The Guitar Magazine, Volume 7, Number 9 (07/1997), A Rare Encounter With Danny Kirwan

The Guitar Magazine, Vol. 7, No. 9, July 1997

While Peter Green commanded all the eulogies, the classic Fleetwood Mac line-up featured another mercurial guitar talent - teen prodigy Danny Kirwan. With the help of Mac cohorts, band historian Martin Celmins traces Kirwan's speedy rise and his equally swift and disturbing demise. Plus, he tracks down Kirwan himself for an ultra-rare interview.

A Rare Encounter With Danny Kirwan - October 1995
by Martin Celmins

My first contact with Danny Kirwan since the 1970s was in 1992 whilst doing the preliminary research for the Peter Green biography. I bumped into him in Convent Garden sat on a bench. After chatting a bit, Danny gave me a fiver to buy some cans of lager, and we drank them whilst chatting mainly about his life on the streets of London, hardly touching on the subject of music. He complained how tabloid press photographers would still hound him from time to time (the outcome being headlines such as "20 Pints a Day and I'm All Right Mac).

Ever since then, I maintained this contact - occasional phone calls or meetings up in Soho pubs - and noticed that gradually he chose to talk about his Fleetwood Mac days. Danny was happy to do this interview in his room at the hostel in south London although fatigue set in quite quickly as the number of empty cans built up.

Speaking with a strong south London accent , he's bearde and still has a good head of hair. He is mostly cheery, quick to share a joke, and - bevied lapses in concentration aside - able to express his views forcefully and articulately. Nowadays, he rarely touches a guitar. What follows is an edited interview which, in particular, shows how he remembers with fondness his friendship with ex-Mac colleagues Mick Fleetwood and John McVie.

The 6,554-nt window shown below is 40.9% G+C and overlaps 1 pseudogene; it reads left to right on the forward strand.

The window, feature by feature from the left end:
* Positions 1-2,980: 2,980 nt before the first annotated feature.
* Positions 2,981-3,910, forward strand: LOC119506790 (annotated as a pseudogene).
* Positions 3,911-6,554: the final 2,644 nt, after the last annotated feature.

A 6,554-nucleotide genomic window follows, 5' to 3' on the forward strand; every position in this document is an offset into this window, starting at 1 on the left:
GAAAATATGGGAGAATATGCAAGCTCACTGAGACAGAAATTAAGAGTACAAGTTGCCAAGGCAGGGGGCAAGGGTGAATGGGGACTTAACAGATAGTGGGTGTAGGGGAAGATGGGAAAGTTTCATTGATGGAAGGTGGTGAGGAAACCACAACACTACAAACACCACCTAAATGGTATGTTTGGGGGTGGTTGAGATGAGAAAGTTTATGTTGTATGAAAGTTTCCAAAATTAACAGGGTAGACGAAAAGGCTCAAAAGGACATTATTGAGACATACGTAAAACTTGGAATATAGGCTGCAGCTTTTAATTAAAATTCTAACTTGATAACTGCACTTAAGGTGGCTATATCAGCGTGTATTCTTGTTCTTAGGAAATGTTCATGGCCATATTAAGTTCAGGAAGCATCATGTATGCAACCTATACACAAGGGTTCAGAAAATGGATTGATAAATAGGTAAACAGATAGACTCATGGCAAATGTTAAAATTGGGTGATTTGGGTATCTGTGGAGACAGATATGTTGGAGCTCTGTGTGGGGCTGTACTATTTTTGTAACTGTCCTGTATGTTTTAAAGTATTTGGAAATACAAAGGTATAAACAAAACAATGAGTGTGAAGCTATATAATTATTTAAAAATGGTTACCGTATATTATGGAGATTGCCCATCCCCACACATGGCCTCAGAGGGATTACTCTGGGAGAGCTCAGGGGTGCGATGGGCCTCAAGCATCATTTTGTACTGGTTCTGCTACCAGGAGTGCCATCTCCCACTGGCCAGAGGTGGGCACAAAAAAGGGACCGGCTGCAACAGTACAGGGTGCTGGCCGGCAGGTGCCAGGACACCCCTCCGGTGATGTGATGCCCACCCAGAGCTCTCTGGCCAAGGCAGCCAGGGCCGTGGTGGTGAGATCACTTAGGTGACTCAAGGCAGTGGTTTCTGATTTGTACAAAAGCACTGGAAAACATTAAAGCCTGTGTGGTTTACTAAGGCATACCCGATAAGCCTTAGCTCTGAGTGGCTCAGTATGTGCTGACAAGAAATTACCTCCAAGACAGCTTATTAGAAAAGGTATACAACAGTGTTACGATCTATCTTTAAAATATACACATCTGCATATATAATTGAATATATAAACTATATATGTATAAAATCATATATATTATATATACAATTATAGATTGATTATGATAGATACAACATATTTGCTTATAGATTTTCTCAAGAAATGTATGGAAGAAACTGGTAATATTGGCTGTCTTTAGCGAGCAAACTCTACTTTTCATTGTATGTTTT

I last popped in to see Danny in August 1996 and he looked less jaundiced than usual and quite well. Considering.

MC: What does the blues mean to you?

Danny Kirwan: Its a black man's language... something that stems from the the black nature of man.

MC: Can a white man sing the blues?

DK: Well ...he can, but he might do himself damage

MC: How did you come to play that style of music?

DK: Whats there was get involved in things and that's it. I was around and gathered it all up and got involved. I didn't think 'I want to be a musician' ... it just kind of happened. At first I listened a lot to Paul McCartney - really loved Daytripper - and then I got into older music.

MC: And you learned and got involved very quickly

DK: Well there was nothing else i could do...if you're a white man you have to learn the blues you don't know them. Its as simple as that. The thing is...those black guys play the blues the way they are, because its their music. Its developed with them. But if you understand your brain content and you're a white man, you can play it, if you're clever. You see, I was infiltrated to the extent that I picked up a bug - I got into the blues and it got into my system like a bug gets into your system. But when you're a kid and you walk around with your family you don't notice the blues.

MC: And you soon formed a band, Boilerhouse.

DK: Yeah, but that was only a scrap kit.

MC: You, with your Watkins Rapier electric...

DK: Oh yeah, hahah! That bloody little thing! It only cost me 30 quid down the Kennington Rd - saw it in the shop, loved it, bought.

MC: You were very into Jimi Hendrix and Eric Clapton weren't you?